What Does Evil Look Like?
John Allen Muhammad has met his Maker. In the autumn of 2002, Muhammad along with Lee Boyd Malvo as an accomplice, shot and killed ten people in the Washington DC area.
Convicted as the Beltway sniper mastermind, he was executed by lethal injection on November 10, 2009 at Greensville Correctional Center in Jarratt, Virginia. He was pronounced dead at 9:11 PM EST.
The question of capital punishment now gets some time in the limelight. Debates about its morality are being waged in boardrooms, backrooms and electronic chatrooms. Is it justice? Or is it vengeance? Is it the ultimate penalty for the ultimate crime? Or is it surrender to barbaric instincts? Emotion-soaked opinions are being tossed around without concern for statistics or principle.
In the Oprahized culture of the day, the loudest expression of feelings carries the most weight. Bumper-sticker cliches and sound-bite arguments can’t be avoided. It would be easy to stir the pot here, but to what purpose?
No Horns Or Pitchforks
The nondescript appearance of John Allen Muhammad captured my attention. It began to fascinate me or perhaps it is far more accurate to say that it disturbed me.
One would expect that the person who orchestrated the cold-blooded shooting spree that terrorized Washington DC and kept the commentators hopping for weeks would look like a monster or at least a wild-eyed bogeyman. But he didn’t. He looked normal. He had all the coiled fury of Barney Fife. His eyes gave no particular indication about the turmoil in his soul. He could have been the guy next door.
There was nothing extraordinary or striking about him. No horns were straining to peek out of his hair. A pitchfork wasn’t a part of his arsenal or accessories. He was not the devil incarnate. He was an ordinary flesh and blood human being. That’s the point, isn’t it?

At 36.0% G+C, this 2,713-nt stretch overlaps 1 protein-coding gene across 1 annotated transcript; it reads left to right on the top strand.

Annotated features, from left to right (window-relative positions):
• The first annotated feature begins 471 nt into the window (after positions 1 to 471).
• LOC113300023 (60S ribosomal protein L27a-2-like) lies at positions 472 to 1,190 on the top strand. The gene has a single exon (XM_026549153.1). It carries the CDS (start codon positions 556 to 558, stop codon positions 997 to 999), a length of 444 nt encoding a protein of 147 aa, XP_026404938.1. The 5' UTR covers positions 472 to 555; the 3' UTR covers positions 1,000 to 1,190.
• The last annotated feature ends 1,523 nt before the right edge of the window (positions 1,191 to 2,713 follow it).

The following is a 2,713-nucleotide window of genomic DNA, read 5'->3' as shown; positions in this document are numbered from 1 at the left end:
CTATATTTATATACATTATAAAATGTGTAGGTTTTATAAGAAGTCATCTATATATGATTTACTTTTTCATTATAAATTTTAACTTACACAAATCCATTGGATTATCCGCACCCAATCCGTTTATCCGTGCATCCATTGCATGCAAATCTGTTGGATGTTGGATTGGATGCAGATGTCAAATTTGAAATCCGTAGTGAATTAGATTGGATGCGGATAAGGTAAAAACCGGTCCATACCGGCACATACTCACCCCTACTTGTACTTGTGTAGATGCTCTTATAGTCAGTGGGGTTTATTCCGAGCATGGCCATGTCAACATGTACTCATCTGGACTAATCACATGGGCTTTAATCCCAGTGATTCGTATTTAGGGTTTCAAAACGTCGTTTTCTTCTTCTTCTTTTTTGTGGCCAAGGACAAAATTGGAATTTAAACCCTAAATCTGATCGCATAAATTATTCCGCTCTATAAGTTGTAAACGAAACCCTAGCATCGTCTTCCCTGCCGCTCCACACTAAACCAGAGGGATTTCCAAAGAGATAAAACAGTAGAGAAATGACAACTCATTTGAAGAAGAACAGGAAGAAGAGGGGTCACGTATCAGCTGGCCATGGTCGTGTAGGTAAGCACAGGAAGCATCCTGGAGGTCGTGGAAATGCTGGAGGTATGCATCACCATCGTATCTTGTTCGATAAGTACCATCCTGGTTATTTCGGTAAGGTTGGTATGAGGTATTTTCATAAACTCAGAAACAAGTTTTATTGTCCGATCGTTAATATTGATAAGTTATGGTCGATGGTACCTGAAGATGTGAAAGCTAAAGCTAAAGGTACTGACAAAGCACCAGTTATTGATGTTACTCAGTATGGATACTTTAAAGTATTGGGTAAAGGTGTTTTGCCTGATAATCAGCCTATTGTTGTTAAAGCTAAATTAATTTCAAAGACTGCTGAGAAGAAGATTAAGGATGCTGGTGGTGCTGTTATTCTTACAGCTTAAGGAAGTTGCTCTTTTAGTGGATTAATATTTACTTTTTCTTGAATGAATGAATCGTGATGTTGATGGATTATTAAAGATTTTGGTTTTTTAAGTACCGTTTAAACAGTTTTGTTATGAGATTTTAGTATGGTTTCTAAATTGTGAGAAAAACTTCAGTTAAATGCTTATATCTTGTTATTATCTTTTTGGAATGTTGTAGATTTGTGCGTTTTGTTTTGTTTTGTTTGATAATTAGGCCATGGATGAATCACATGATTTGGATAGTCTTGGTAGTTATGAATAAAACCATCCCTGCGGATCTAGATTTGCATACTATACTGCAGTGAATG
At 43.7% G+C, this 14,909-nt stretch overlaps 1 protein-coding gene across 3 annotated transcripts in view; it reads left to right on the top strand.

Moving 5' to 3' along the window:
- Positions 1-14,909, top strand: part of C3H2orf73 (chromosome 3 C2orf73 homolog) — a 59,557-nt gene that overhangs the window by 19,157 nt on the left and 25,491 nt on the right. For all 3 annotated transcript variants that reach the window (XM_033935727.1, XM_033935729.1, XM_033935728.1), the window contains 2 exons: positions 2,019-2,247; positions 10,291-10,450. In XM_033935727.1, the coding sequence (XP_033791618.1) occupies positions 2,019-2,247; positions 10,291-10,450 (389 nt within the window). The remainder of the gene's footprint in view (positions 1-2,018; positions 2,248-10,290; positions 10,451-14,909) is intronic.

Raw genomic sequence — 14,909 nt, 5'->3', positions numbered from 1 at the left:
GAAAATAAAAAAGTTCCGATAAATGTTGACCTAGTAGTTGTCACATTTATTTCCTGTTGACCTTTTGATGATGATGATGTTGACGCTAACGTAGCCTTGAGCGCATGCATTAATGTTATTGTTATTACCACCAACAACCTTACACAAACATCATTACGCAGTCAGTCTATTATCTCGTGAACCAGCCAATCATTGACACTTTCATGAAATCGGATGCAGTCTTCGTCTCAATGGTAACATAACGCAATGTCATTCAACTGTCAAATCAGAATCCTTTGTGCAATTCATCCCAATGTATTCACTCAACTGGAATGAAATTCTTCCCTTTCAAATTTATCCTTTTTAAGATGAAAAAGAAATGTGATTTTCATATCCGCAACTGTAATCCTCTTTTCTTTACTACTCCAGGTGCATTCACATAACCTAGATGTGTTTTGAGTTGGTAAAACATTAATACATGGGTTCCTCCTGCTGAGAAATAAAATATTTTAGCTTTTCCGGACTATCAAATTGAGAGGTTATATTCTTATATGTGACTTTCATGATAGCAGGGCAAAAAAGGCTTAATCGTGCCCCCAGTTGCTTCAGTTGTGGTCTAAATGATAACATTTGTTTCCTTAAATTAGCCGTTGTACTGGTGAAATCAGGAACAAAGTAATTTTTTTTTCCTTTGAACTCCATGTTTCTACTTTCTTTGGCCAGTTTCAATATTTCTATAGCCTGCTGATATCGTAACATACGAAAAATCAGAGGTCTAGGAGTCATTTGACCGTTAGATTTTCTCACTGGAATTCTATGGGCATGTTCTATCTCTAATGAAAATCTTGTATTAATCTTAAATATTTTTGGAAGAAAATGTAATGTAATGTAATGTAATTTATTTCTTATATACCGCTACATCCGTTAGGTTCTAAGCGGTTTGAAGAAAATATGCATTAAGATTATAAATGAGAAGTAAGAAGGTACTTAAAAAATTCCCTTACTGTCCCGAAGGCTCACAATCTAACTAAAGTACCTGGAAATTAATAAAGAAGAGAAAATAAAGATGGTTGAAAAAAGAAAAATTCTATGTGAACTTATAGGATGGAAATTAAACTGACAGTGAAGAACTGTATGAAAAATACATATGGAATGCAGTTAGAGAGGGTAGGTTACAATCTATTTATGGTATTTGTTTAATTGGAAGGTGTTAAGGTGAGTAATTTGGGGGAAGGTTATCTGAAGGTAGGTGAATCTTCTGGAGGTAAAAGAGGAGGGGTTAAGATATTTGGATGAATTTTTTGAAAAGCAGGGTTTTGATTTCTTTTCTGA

A Darkness Within
It would be so much more palatable if the face of evil was obvious. We might be able to make sense of cruelty and violence if the wickedness roaming the quiet countryside had the countenance of Frankenstein. When innocent people are shot down going about their daily routines, we think it’d be easier to understand if a grotesque hobgoblin was responsible.
A nefarious act requires a terrifying specter to be held accountable. We do not want to see villainy in the guy next door because in all honesty we do not want to see a reflection of ourselves. We do not want to consider or confront the darkness that lies within us.
Elvis Costello penned some words that strike close to home: “One day you're going to have to face…a deep dark truthful mirror…”
It is a deep dark truthful mirror that we ought to regard with humility. Our pride demands rational answers to the horrors of mankind’s ceaseless inhumanity, but the truth is rather simple: Evil is real and tangible.
We want to reject that idea with quick, knee-jerk fierceness. After all, we aren’t some band of stone-age hunters and gatherers in awe of strange superstitions. We are scientific and modern, so we scan the horizon searching for alternative explanations.
The reality of evil is far too complex for our politically correct sensibilities. Its evidence is everywhere, but we recoil because the concept seems so antiquated.